Further upside in US financial stocks will likely come under focus in tonight’s trade, however, after the US Federal Reserve announced post-market that to further sure-up capital buffers, it will be temporarily banning US banks from share buybacks and distributing dividends.
3. COVID-19 cases in US increase by most since May: The rally on Wall Street overnight confounded some, given what was an overall bad day’s news for the market. The unfolding COVID-19 second-wave is only growing in force, with the growth in new cases in the US hitting a multi-week high yesterday of 1.7 per cent.
The new virus hotspots have continued to struggle containing the latest outbreak. Both Texas and Florida announced a halting of re-opening measures, in a bid to curtail the spread of the virus, as the city of Houston reported it has met its capacity of ICU beds.
4. US initial jobless claims disappoint: The economic data released overnight also came as something of a disappointment to market participants. Weekly US jobless claims topped the docket, and revealed a larger than tipped 1.48 million Americans applied for jobless benefits last week, stoking concern once more that the recovery in the US economy may be taking longer than hoped to gain traction.
Perhaps a silver lining in the figures: continuing jobless claims did fall again marginally last week, to drop below 20 million people for the first time since the beginning of May.
5. A mixed day in currency markets: Despite what was a broadly positive day’s trade for stock markets, price action in FX markets proved slightly mixed. Risk-currencies generally outperformed, with the Australian Dollar, true to form, tracking US stocks higher, to close the day’s trade up 0.3 per cent.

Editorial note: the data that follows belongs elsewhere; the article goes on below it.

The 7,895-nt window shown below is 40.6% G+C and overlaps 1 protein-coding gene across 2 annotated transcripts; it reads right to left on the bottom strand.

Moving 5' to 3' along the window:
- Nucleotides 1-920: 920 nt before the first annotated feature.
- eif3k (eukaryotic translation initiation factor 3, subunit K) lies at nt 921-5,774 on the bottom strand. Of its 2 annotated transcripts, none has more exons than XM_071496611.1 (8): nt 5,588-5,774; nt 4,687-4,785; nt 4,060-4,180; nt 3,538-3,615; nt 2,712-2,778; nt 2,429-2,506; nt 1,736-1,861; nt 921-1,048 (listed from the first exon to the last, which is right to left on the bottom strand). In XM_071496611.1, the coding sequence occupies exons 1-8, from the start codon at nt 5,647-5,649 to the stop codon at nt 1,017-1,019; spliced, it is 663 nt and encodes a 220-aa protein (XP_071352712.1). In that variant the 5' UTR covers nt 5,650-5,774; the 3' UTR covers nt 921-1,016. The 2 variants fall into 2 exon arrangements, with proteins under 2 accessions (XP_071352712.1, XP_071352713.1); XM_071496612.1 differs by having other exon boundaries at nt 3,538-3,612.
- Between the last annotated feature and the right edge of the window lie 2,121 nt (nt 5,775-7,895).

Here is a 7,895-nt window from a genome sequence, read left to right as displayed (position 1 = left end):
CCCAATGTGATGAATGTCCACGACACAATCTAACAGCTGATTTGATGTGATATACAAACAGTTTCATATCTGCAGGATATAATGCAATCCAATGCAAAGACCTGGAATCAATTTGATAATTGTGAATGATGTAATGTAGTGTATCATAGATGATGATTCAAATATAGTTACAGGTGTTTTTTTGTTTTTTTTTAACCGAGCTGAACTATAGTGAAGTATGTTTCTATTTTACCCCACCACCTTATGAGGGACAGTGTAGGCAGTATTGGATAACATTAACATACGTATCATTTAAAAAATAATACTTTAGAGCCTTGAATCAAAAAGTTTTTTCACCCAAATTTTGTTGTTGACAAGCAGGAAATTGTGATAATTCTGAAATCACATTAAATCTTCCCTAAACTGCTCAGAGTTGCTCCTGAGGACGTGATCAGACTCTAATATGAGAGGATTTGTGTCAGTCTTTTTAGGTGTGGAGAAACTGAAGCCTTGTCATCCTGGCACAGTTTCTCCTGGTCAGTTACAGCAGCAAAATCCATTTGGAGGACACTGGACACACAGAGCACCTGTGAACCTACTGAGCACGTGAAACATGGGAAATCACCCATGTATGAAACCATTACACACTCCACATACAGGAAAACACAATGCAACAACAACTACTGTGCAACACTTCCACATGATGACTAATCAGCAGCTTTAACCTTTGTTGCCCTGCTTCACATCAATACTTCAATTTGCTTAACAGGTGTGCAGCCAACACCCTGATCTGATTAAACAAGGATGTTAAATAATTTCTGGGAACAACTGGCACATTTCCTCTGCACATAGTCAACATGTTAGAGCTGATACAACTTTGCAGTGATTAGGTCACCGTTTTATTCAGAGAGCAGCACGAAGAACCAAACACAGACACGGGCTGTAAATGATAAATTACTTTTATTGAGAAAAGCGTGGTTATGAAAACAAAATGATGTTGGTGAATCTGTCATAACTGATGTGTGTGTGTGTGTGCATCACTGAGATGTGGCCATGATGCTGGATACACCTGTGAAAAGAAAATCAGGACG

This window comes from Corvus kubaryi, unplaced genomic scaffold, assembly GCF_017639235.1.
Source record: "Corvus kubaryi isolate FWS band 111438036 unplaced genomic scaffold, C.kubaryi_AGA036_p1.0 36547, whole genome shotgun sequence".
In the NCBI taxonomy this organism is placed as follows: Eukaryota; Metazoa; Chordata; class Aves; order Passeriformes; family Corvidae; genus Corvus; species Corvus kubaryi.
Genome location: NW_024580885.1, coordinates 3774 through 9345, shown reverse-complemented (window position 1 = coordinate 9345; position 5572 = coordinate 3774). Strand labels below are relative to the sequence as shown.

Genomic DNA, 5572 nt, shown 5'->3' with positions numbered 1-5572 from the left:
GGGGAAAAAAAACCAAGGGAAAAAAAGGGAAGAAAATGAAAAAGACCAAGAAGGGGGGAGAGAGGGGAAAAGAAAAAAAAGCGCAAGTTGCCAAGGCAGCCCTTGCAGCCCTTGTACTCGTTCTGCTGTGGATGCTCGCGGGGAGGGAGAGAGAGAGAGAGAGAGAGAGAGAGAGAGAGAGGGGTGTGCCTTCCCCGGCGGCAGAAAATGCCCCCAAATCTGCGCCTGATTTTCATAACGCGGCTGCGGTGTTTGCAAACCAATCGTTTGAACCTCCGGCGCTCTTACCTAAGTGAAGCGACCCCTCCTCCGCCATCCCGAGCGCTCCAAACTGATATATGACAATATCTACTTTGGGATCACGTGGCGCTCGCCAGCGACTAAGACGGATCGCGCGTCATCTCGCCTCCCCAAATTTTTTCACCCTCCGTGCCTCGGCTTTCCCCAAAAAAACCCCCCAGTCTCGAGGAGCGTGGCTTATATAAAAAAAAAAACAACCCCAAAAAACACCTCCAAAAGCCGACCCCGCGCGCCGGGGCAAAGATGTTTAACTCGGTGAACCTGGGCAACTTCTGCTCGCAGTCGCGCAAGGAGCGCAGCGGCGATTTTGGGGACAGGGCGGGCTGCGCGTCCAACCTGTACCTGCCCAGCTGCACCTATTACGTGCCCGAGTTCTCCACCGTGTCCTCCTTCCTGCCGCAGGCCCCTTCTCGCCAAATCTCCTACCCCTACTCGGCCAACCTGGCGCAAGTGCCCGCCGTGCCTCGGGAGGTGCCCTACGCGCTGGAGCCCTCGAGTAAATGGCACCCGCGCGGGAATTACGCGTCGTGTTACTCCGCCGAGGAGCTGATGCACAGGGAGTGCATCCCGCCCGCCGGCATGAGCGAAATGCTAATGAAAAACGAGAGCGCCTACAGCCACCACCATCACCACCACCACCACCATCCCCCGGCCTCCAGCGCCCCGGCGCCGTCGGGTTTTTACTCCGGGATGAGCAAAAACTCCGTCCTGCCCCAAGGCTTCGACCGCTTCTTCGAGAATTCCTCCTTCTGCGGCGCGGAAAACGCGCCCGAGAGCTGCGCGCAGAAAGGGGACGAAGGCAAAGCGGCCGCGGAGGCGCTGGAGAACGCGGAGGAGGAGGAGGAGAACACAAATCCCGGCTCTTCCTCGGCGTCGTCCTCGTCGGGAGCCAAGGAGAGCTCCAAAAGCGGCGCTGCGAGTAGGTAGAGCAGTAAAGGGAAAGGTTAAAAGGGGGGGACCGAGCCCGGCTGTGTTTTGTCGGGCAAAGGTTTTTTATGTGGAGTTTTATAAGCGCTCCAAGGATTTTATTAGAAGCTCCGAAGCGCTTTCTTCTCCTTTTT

The Kiwi Dollar and Swedish Kroner topped the G10 currency map, while the Japanese sat at its bottom. The US Dollar Index did edge higher however, in large part due to a broad-based decline in the Euro, which is being pinned by traders as a function of end of month flows.
6. ASX200 expected to reclaim some of yesterday’s losses: Wall Street’s positive lead has set up the ASX200 for a small recovery this morning, with SPI Futures indicating the local bourse ought to rally by 70-points at the open.
That in and of itself won’t reclaim the losses sustained by the market yesterday. It was a volatile and bearish day’s trade for the ASX200 on Thursday, with the index shedding 2.48 per cent, in a session of very broad based declines. The energy sector was the biggest loser, falling 4.62 per cent, while the real estate and IT sectors declined 3.9 and 3.3 per cent respectively.
7. Data light, focus on end of month activity: It’s shaping as a quiet day for global financial markets, at least as it applies to event risk. The economic and corporate calendars are short on tier-1 data.
Market participants will be keeping an eye on US consumer data, with US consumer sentiment and the PCE Index readings published this evening. Otherwise, as is wont to be the case this time of the month, the story may well focus on the issue of end of month flows and portfolio rebalancing, as investors close out a month that might be described as somewhat mixed.
8. Market watch:
ASX futures up 70 points or 1.2% to 5835 at 6.59am AEST
- AUD flat to 68.86 US cents at 6.48am AEST
- On Wall St: Dow +1.2% S&P 500 +1.1% Nasdaq +1.1%
- In New York: BHP +2.1% Rio +2%
- In Europe: Stoxx 50 +0.7% FTSE +0.4% DAX +0.7% CAC +1%
- Spot gold flat at $US1763.76 an ounce
- Brent crude +1.8% to $US41.05 a barrel
- US oil +1.9% to $US38.72 a barrel
- Iron ore flat to $US103.34 a tonne
This column was produced in commercial partnership between The Sydney Morning Herald, The Age and IG
Information is of a general nature only.